No. If Feinstein or anyone else is serious about ensuring America never again engages in institutional torture, it is imperative that the Justice Department (it’s gotten so hard to not put scare quotes around that phrase) investigate who ordered what Feinstein calls “an un-American, brutal program … that never, never, never should have existed” (hint: this would not be hard); to prosecute those people; and to imprison them if they are found guilty of violating America’s laws against torture. Anything else is implicit and unavoidable acknowledgment that torture is not a crime, merely a policy choice with which Dianne Feinstein happens to disagree.  And the notion that merely persuading people that torture is bad is the right way to prevent it from happening again is illogical, ahistorical, and, as Feinstein might put it if she were thinking a little more clearly or had slightly different priorities, unAmerican, too.

David Miranda and the Preclusion of Privacy, Part 2

By: Barry Eisler Tuesday August 27, 2013 12:07 pm

Last week I argued that the UK government’s lawless detention of David Miranda, spouse of Guardian journalist Glenn Greenwald, was intended to make journalism harder, slower, and less secure (and see this great follow-up by NYU journalism professor Jay Rosen of Press Think).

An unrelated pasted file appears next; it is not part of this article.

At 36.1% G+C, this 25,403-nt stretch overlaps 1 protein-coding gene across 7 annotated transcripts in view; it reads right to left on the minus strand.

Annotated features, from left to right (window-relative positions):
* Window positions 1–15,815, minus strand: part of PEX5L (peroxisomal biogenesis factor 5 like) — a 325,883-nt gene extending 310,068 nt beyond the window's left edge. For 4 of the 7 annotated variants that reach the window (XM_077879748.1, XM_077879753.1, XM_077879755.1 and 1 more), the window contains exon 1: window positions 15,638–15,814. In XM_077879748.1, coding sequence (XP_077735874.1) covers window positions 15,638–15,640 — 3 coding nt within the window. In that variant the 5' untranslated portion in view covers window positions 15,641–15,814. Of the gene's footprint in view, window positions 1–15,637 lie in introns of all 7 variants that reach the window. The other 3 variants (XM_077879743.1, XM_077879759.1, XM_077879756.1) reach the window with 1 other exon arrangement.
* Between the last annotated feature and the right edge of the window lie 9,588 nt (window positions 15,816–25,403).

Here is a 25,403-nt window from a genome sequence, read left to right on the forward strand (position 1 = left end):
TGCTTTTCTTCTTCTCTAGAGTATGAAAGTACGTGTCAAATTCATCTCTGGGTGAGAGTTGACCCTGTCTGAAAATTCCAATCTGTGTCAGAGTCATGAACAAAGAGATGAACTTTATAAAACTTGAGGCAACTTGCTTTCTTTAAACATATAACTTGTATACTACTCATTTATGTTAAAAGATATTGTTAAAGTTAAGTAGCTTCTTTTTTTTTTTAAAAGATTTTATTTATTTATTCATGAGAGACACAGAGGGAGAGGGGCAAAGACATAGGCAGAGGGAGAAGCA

nsa, spyingToday, I’d like to discuss a common leftist reaction to the National Surveillance State’s war on journalism:  the idea that journalists should preempt government attacks like Miranda’s detention and the destruction of Guardian computers by immediately dumping onto the Internet any secret files that come into their possession.

The notion is superficially appealing:  if you’re a journalist, patiently examining a large trove of secret documents so as to minimize the private harm and maximize the public benefit of publication, and there’s a chance the government could impede or intercept your efforts, shouldn’t you insure against such a dire possibility by immediately publishing everything you have?

To answer this question, we should ask two of our own.  First, what are your proper objectives as a journalist?  And second, what does the National Surveillance State hope you’ll do?